Leonidas can be used to simultaneously target and neutralise done swarms. It can hit the targets with high precision and accuracy.

The system delivers high performance in a very small form factor. It is equipped with digitally beamformed antenna, which optimises the amount of power used on the target and protects friendly forces from excessive power.

Leonidas also adheres to programmable no-fly zones to ensure friendly drones can operate safely, while hostile UAS are disrupted.

The power amplifiers provide deep magazines with rapid rate of fire with near-instant effects on the target without overheating. The system eliminates the need to reload.

The HPM weapon system operates at low voltages, which mitigate the risk of harmful emissions to system operators. It can be deployed for a range of missions including counter-UAS swarm, counter radar, and counter jammer.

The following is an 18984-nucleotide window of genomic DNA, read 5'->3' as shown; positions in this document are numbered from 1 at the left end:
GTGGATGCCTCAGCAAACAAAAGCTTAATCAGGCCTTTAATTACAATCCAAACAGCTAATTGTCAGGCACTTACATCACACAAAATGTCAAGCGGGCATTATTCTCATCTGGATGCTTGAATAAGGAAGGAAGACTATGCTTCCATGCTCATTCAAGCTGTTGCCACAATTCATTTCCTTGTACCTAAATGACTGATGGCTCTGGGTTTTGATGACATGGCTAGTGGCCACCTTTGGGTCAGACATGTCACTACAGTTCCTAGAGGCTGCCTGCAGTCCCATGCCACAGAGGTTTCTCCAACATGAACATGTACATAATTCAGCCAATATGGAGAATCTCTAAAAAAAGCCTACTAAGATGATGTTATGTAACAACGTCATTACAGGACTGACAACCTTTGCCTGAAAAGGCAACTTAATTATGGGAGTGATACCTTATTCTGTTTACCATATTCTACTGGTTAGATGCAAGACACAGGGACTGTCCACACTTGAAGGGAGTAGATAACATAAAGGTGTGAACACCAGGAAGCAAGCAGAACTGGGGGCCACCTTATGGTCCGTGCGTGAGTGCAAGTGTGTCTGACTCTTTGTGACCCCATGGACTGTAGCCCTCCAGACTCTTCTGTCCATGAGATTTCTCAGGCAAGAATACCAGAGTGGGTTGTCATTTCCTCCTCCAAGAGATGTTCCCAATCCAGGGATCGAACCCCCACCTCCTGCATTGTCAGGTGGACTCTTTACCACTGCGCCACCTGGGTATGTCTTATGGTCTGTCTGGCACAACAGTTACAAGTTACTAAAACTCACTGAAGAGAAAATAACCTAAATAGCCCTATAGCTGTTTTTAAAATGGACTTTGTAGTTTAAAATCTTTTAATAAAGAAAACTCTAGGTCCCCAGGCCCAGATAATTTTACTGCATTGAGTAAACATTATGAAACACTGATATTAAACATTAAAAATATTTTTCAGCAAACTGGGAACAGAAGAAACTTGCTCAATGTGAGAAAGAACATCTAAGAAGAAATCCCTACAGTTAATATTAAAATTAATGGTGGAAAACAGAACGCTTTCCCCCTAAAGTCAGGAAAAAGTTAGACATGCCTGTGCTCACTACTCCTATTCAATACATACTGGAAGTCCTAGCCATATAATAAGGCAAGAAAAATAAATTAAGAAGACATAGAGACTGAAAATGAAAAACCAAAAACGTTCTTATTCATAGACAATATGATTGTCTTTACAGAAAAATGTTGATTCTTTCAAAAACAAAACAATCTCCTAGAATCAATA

The C-UAS can launch a series of waveforms to target the frequencies that drone targets generally use. It uses line-replaceable amplifier modules (LRAMs) that can be serviced or repaired on the field in less than eight minutes.

Technology used by Leonidas

Epirus uses an array of gallium nitride (GaN)-based semiconductors, which can operate at high voltages with low temperatures, and high power density. The design eliminates the use of vacuum tubes or coolants to support operations.

The SmartPower power management system leverages artificial intelligence-enabled GaN semiconductors to produce high levels of power density to transmit HPM to overwhelm the electronic systems of the target drone.

The SmartPower system uses real-time data to improve power capabilities of the C-UAS solution.

Upgraded version of Leonidas

The third generation of Leonidas was demonstrated at the US Department of Defense’s HPM C-UAS technology demonstration event in April 2022.

The system successfully showcased its capabilities against a range of UAS targets during the demonstration.

The latest version is equipped with software and hardware upgrades to provide enhanced operational capabilities. It is claimed to feature more than double the power of the previous version.